E100D has a lot more contrast than Kodachrome...
The blown-out highlights are a constant with this stock.


Wow! Kodachrome was a very contrasty film stock itself - often plagued with blown out highlights. Almost inconceivable that Kodak would create a film stock with higher contrast than Kodachrome. My usual workaround Kodak's contrasty nature was to expose for the highlights and let the shadows turn to black. Better than having to deal with ugly, blown out bright areas.
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#10 Joel Pierre

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Posted 12 June 2011 - 08:26 AM

Kodachrome 40 :
Posted Image

Ektachrome 100D :
Posted Image
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#11 Hal Smith

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Posted 12 June 2011 - 11:13 AM

7285 AKA 100D has a latitude of 7 stops. Shooting outdoors in the sun often requires a lot more latitude than 7 stops. Either use fill or accept the fact that you have to choose to blow out the highlights or lose detail in the shadows. Bouncing light off a piece of foam core or styrofoam sheet is a good way of filling out in the sun. The big boys fly huge butterflies overhead to tame the sun but that requires a lot of crew and rigging to pull off successfully (and safely!).

You can get used to the requirements of shooting 7285 by buying some Ektachrome E100VS 35mm still film, it's exactly the same emulsion as 7285. A spot meter is helpful in evaluating exposure requirements out in the sun because you can meter highlights, midtones, and shadows individually to see what's the overall exposure range you're dealing with.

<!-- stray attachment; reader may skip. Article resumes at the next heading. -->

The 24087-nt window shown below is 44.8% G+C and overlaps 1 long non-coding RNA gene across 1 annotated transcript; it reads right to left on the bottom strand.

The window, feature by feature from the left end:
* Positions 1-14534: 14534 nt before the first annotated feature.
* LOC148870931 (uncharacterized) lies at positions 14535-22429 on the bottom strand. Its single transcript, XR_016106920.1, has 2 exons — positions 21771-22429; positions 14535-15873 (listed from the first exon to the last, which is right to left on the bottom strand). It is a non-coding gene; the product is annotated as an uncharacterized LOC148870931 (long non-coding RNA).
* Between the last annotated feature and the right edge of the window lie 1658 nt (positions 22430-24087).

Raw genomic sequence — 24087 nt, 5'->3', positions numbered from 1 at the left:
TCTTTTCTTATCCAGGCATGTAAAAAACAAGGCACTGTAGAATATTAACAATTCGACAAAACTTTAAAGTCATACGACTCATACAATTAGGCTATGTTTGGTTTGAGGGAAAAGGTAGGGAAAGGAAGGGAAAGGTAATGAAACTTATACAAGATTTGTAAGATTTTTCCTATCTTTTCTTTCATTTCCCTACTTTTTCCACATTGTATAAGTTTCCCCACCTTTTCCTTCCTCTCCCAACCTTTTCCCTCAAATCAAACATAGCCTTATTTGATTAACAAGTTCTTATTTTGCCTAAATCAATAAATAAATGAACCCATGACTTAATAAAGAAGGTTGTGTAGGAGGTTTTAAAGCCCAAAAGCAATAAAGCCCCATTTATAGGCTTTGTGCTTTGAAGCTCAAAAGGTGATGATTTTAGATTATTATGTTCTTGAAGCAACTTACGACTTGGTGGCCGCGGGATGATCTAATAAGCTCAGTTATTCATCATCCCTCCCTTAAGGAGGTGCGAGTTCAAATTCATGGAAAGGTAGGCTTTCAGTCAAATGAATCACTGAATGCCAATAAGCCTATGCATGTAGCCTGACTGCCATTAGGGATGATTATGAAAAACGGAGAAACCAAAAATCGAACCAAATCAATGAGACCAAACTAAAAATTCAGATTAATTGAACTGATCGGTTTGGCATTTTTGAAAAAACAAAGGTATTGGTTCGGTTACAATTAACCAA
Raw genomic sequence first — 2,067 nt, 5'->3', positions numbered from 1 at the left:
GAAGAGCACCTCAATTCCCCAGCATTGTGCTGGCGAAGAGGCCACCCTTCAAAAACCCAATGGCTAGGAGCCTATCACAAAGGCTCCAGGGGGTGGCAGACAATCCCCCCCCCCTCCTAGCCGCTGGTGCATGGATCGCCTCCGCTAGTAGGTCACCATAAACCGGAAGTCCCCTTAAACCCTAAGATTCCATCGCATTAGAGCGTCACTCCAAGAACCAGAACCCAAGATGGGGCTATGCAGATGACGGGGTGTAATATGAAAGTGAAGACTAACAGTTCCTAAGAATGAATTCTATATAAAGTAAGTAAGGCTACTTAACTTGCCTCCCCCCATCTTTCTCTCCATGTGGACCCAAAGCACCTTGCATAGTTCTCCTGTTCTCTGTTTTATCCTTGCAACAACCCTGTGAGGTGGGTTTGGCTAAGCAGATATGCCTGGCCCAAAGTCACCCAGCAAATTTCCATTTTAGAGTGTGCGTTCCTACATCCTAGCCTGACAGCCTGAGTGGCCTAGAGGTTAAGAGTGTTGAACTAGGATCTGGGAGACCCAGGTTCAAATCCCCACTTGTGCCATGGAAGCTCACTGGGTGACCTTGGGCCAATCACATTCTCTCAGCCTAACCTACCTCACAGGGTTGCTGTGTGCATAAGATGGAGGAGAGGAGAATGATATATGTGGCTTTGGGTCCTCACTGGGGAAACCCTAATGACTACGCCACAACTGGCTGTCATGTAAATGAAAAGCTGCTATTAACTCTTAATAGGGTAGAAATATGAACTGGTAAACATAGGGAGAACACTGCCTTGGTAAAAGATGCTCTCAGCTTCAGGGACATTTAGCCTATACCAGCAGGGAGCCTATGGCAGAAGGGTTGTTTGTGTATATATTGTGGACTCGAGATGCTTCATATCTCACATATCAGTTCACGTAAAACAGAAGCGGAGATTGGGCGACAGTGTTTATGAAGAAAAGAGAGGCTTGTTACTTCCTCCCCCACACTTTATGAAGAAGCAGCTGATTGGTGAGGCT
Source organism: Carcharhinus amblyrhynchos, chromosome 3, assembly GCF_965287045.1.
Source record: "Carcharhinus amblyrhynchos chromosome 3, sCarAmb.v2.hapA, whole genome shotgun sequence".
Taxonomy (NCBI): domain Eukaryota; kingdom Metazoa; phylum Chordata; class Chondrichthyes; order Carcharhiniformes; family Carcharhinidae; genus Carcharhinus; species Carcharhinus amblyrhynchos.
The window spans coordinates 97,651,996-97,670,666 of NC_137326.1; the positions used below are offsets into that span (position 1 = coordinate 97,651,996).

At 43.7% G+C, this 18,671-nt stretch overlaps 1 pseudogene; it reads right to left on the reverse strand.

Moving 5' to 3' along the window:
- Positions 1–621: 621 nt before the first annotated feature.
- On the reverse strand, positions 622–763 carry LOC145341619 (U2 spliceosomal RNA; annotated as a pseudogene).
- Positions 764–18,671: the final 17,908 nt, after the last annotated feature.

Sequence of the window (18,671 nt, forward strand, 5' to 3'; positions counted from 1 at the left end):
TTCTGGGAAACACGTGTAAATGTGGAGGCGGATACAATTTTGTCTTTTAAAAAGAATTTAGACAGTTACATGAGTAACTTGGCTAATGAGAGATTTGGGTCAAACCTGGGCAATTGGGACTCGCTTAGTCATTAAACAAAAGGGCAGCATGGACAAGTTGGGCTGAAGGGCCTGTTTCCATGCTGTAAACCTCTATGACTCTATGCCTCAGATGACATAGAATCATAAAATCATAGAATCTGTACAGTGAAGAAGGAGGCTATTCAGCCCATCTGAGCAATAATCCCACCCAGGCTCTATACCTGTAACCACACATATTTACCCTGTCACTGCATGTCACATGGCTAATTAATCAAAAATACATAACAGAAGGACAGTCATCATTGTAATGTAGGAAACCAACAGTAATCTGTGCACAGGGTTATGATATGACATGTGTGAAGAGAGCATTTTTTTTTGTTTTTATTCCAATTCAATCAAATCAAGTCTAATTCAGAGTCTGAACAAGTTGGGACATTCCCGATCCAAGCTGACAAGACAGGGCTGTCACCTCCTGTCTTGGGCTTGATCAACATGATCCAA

Here's a link to the sensitometric chart for 7285 in stops, not log exposure:

EK100D Sensitivity
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#12 Ian Payne

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Posted 13 June 2011 - 03:20 AM

Thanks for the replys, I never ever had a problem with kodachrome. but, in saying that, for the majority I only had one camera. A 814 electronic that never let down. Now I have a zillion cameras that you never really get to know properly. (bauers, agfas, minoltas, nikon) So in short, Ill just be using my 1014e and 310xl until I get to know the filmstock a little better.
thanks
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#13 joshmcdarris

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Posted 29 June 2011 - 07:16 PM

Hey folks! I had a similar question and thought I'd post it here. Here's my footage as projected:
Minolta XL401 100D & Tri-X.

Everything from about :33-1:10 (100D) is under the shadow of a tree and is grossly under exposed.

From what you folks have already posted, I'm assuming that if your scene isn't evenly lit, the camera (in auto) is going to expose for the brightest area in the frame, even if it's a small spot of light, and leave everything else underexposed.

My camera has a manual aperture, but wouldn't I need to have a light meter to set it correctly?